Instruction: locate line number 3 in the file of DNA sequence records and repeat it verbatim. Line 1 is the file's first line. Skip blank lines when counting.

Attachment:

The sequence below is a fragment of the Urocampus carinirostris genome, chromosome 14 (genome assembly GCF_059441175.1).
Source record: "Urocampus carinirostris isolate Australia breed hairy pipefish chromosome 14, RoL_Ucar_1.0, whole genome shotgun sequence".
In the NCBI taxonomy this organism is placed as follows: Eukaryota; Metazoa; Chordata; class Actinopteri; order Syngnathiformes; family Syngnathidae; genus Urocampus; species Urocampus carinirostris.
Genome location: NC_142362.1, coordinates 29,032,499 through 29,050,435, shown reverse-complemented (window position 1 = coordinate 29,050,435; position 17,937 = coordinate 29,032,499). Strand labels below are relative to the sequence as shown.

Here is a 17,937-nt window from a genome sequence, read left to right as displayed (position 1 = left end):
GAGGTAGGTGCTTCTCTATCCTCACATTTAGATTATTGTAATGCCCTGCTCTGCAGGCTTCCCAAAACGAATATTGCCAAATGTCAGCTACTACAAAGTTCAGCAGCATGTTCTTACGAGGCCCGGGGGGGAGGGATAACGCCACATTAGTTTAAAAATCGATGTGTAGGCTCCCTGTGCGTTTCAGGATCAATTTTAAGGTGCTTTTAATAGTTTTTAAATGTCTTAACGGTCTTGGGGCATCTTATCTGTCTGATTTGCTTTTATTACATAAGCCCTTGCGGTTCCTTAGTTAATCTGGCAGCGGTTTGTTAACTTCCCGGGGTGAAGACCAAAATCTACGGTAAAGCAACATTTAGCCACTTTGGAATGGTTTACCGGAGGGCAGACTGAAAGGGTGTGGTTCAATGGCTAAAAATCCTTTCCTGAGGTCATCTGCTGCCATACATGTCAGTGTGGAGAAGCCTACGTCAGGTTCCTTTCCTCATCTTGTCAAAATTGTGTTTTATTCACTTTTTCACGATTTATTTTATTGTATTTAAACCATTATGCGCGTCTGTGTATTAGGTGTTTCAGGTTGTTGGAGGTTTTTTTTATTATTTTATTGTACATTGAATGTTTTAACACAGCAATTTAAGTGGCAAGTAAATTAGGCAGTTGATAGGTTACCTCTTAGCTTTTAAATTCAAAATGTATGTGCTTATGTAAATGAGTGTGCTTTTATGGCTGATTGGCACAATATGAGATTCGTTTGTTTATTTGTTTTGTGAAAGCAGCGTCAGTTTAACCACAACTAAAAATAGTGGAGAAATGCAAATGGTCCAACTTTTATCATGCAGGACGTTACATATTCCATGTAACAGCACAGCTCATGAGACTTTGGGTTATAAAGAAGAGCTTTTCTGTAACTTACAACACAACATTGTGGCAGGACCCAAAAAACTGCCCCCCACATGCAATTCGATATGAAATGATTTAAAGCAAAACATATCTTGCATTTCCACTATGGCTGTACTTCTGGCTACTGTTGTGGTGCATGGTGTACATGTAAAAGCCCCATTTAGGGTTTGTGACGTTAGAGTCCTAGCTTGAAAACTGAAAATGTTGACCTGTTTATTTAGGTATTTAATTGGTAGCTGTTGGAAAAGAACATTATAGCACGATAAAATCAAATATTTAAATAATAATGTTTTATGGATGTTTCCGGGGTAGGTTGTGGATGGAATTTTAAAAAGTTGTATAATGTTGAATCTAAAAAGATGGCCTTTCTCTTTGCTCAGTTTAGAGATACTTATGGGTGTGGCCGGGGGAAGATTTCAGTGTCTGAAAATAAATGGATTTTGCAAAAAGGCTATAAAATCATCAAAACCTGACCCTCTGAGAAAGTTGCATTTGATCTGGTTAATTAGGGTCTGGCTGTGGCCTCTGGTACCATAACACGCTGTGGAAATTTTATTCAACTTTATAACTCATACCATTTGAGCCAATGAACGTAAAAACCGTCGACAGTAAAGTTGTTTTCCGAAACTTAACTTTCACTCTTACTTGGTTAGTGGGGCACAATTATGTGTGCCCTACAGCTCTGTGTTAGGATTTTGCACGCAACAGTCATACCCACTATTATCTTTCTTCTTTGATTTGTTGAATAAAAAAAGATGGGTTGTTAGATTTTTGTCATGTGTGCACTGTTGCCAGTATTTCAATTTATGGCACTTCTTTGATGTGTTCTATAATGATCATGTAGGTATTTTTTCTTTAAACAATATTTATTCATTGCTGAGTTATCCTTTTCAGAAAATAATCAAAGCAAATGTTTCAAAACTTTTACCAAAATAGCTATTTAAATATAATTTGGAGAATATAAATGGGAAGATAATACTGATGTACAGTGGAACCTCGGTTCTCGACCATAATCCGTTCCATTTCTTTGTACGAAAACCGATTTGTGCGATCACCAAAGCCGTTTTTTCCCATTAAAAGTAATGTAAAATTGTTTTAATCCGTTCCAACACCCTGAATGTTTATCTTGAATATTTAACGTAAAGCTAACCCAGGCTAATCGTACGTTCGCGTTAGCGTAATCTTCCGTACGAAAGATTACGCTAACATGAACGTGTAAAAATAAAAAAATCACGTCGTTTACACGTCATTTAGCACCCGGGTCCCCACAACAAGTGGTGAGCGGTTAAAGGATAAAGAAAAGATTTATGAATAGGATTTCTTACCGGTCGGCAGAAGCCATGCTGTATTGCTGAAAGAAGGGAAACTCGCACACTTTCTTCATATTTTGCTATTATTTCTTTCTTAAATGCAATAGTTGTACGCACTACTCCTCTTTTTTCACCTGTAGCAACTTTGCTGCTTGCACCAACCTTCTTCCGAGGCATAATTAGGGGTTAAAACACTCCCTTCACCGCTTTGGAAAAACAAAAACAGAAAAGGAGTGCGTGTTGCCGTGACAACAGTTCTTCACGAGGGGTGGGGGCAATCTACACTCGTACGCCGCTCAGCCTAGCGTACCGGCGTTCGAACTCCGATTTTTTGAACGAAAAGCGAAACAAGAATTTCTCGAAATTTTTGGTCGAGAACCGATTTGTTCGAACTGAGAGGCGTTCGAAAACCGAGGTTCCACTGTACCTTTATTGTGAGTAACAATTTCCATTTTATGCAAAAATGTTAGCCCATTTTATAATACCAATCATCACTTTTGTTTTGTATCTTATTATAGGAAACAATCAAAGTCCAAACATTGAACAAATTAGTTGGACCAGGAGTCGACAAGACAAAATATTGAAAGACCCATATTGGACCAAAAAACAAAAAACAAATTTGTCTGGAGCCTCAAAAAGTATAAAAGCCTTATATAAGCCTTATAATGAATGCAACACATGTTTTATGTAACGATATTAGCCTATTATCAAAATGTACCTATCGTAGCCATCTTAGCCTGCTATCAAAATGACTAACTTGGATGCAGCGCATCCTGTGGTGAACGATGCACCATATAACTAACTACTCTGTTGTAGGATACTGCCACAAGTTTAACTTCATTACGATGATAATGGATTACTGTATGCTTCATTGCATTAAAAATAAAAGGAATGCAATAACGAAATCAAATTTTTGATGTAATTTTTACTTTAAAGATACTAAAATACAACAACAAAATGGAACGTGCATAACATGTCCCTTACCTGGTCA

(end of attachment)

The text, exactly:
In the NCBI taxonomy this organism is placed as follows: Eukaryota; Metazoa; Chordata; class Actinopteri; order Syngnathiformes; family Syngnathidae; genus Urocampus; species Urocampus carinirostris.